Ousted Wounded Warrior Project Leaders Start Blog Blasting Media Coverage
Steven Nardizzi, former Wounded Warrior Project CEO, and Al Giordano, former WWP chief operating officer, created The Wounded Truth blog, to defend themselves and critique the media.
Their first post included a report from Charity Defense Council (CDC) that defended them. However, the Senate is questioning the relationship between WWP and CDC, since WWP made a $150,000 donation to CDC in 2014. The pair vowed to send their own letter to the senator while Dan Pallotta, CDC's founder and CEO, defended the donation in a March 21 letter to the senator:
To grow revenues, an organization has to invest heavily in fundraising. But the public has been taught that high fundraising spending is wasteful, and that it takes money away from charitable programs, instead of adding dramatically more money. To pursue its dream of maximizing the number of veterans it can serve—without fear of public reprisal—Wounded Warrior Project knew that public misconceptions about the value of fundraising must be corrected. That’s exactly what the Charity Defense Council is chartered to do. Our work is designed to clear the way for the likes of Wounded Warrior Project’s dream of serving more veterans.
The ousted executives also linked to an interview they did with "Fox & Friends" (with an unedited version of that interview airing on Fox News Radio's "Kilmeade & Friends") and Fox 5 in New York, an op-ed published in The Washington Examiner (in which they labeled WWP media coverage as "sloppy, simplistic reporting") and an article written about the blog in The Chronicle of Philanthropy. Its most recent post from April 6 questioned why The NonProfit Times removed WWP from its "Best NonProfits to Work for" list, on which it has ranked for the past five years, including three No. 1 placements.
"After weeks of forced silence by the board of Wounded Warrior Project, we are free to start telling our side of the story," they said in a March 18 post, announcing their first media appearance since the controversy began.
When asked if he regretted any of his spending choices, like rappelling down the side of a building, or riding in on a horse to make an entrance into various organization events, Nardizzi took the opportunity to apologize to WWP supporters.
"I'm not perfect, and the organization is not perfect, and we've clearly made mistakes along the way, despite the great success of the organization," Nardizzi said on "Fox & Friends." "And looking back, one of my regrets is that I allowed a few activities that we did, small-time during a conference, intended to boost employee morale in dealing with warriors in crisis. I allowed that image to be used by the media to really misrepresent who we are and what we do as an organization, and for that, for our donors and supporters, I apologize personally."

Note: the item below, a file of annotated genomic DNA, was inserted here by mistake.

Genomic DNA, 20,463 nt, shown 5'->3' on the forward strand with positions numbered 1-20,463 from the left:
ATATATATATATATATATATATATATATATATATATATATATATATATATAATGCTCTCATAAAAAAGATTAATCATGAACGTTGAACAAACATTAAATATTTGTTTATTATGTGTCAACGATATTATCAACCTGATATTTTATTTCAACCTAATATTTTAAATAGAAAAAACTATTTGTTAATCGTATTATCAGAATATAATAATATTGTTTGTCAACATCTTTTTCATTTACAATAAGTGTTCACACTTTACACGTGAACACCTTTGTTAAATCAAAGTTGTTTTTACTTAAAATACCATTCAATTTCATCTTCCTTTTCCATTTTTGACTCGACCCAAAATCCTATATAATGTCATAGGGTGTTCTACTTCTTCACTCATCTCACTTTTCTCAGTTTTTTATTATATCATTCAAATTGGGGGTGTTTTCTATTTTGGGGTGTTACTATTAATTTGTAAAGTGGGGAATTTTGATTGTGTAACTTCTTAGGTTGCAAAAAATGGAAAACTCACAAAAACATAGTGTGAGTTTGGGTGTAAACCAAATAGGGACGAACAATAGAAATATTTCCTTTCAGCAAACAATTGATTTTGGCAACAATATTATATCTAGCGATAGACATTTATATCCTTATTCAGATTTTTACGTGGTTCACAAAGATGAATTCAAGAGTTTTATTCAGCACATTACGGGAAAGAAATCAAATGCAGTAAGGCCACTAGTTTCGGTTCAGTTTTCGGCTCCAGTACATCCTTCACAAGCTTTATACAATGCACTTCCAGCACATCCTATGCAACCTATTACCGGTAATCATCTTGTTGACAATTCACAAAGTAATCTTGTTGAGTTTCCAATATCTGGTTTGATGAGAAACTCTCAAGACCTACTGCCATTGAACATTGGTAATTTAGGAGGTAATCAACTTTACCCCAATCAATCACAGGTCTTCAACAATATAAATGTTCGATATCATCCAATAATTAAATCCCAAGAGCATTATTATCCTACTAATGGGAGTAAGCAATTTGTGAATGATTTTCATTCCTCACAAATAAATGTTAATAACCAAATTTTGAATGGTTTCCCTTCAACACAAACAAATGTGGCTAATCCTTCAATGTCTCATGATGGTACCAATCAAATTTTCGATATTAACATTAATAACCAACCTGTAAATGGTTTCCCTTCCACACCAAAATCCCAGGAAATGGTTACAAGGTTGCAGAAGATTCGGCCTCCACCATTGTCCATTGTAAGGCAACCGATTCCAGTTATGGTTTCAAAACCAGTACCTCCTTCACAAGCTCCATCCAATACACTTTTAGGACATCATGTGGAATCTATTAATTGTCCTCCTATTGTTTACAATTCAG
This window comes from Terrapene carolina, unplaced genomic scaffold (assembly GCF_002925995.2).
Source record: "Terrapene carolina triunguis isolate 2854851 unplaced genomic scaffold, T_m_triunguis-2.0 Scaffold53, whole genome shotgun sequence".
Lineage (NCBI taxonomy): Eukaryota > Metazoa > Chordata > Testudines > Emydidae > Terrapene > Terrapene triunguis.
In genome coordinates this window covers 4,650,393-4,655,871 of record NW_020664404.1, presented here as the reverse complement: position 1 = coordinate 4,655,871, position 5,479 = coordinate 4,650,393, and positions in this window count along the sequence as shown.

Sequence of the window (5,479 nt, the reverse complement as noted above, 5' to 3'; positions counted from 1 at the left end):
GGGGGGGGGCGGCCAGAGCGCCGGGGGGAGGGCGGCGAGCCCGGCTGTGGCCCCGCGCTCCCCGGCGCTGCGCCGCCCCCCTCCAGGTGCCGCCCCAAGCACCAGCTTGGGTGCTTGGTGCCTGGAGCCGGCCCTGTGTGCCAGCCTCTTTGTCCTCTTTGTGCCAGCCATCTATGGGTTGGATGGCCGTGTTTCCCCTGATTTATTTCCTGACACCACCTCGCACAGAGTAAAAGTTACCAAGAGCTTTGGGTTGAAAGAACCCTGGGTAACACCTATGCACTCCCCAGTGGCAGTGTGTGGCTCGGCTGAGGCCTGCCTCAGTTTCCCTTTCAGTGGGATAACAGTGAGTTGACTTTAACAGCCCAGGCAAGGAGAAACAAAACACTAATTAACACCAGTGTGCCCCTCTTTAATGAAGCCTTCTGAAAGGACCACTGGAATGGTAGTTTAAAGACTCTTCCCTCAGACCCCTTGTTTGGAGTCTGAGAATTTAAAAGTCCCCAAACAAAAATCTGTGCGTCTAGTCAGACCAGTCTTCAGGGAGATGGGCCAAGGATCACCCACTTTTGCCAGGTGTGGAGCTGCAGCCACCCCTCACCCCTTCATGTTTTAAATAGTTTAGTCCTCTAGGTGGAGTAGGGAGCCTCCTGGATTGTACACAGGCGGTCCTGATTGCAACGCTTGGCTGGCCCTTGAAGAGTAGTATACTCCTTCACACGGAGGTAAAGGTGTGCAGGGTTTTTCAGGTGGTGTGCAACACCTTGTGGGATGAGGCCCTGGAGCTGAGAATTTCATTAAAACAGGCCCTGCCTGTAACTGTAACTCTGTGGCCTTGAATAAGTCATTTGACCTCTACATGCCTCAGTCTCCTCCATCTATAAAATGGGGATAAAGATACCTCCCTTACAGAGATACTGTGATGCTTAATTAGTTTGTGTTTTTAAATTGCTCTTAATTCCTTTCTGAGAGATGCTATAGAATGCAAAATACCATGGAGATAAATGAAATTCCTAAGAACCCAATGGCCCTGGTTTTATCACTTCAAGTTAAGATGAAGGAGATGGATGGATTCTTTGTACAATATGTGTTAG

He also addressed his views of his and Giordano's firings and the pressure on the board.
"I was really disappointed in the board's decision, especially after this independent review showed that those allegations were just untrue, but I understand the pressure that the media can bring to bear," Nardizzi said on "Fox & Friends." "I felt it myself. And I think by the time the board completed its review, and with the mounting criticism, that they felt like they needed to make a change to end the criticism and allow the organization to move on."
The pair reinforced CDC's point in The Washington Examiner's March 30 piece, basically saying that many view nonprofits' investments in fundraising as unnecessary when, in fact, they are essential.
"But if the allegations leveled against the WWP's spending were proven untrue, why do questions about the WWP's spending persist?" they asked in the op-ed. "Because the way we think about charity is fundamentally flawed. The prevailing view is that the less a charity spends on fundraising and administration, the more good it can do. That notion is reinforced by charity-rating agencies, like Charity Navigator, that rank charities based on their overhead spending without any evaluation of the impact a charity makes."